Mind-Personality Relations from Childhood to Adolescence
Spanoudis, George Charilaos
SourceJournal of Intelligence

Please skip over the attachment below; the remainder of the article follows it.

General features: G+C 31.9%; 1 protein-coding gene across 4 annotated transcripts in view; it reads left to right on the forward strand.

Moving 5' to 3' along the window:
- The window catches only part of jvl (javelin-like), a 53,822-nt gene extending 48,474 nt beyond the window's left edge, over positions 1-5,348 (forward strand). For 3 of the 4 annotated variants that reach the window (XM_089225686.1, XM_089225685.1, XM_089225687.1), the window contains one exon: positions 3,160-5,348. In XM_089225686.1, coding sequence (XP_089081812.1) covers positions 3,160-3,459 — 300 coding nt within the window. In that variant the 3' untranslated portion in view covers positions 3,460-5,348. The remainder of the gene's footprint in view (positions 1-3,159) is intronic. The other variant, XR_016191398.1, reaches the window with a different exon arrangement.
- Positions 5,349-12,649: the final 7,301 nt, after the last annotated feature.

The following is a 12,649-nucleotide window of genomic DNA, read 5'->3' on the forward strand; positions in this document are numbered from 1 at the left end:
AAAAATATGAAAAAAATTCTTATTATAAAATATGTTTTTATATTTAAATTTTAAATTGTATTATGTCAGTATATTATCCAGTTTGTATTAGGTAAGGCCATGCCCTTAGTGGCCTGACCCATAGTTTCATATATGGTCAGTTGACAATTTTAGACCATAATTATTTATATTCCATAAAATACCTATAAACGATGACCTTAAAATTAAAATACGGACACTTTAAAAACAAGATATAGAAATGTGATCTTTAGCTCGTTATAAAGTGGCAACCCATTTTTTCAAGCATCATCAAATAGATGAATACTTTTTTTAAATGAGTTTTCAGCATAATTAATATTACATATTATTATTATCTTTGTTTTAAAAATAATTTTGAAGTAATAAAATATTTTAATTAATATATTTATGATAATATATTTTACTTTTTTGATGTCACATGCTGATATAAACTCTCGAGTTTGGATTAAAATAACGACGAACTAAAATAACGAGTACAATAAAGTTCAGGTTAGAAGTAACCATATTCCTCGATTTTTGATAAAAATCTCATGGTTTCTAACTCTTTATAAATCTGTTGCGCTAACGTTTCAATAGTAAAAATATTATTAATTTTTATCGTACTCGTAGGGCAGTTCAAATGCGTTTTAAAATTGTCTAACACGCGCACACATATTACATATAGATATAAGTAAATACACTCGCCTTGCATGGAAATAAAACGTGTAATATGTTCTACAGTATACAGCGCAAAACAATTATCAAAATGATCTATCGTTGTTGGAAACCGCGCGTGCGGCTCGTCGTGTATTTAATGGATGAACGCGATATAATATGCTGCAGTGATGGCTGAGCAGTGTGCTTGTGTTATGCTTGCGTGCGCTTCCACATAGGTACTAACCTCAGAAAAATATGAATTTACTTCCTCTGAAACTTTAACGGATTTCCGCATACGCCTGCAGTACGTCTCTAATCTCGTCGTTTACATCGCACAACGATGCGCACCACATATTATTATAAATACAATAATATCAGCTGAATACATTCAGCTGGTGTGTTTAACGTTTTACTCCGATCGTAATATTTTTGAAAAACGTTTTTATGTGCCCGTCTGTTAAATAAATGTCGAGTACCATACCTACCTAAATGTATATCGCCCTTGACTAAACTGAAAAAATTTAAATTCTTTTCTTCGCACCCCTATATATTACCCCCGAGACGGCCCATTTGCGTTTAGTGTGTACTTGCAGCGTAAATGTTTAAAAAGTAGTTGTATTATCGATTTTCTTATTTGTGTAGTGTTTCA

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We present three studies which investigated the relations between cognition and personality from 7 to 20 years of age. The first investigated developmental relations between three reasoning domains (inductive, deductive, and scientific) and Eysenck’s four personality dimensions in a design where 260 9-14-year-olds received the cognitive tests 3 and the personality test 2 times. It was found that initial social likeability and extroversion significantly shape developmental momentum in cognition and vice-versa, especially in the 9 to 11 years period. The second study involved 438 participants from 7 to 17 years, tested twice on attention control, working memory, reasoning in different domains, and once by a Big Five Factors inventory. Extending the findings of the first, this study showed that progression in reasoning is affected negatively by conscientiousness and positively by openness, on top of attention control and working memory influences. The third study tested the relations between reasoning in several domains, the ability to evaluate one’s own cognitive performance, self-representation about the reasoning, the Big Five, and several aspects of emotional intelligence, from 9 to 20 years of age (N=247). Network, Hierarchical Network, and Structural Equation modeling showed that cognition and personality are distinct but related, interfaced by the ability of self-knowing. Emotional intelligence was not an autonomous dimension. All dimensions but emotional intelligence influenced academic performance. A developmental model for mind-personality relations is proposed.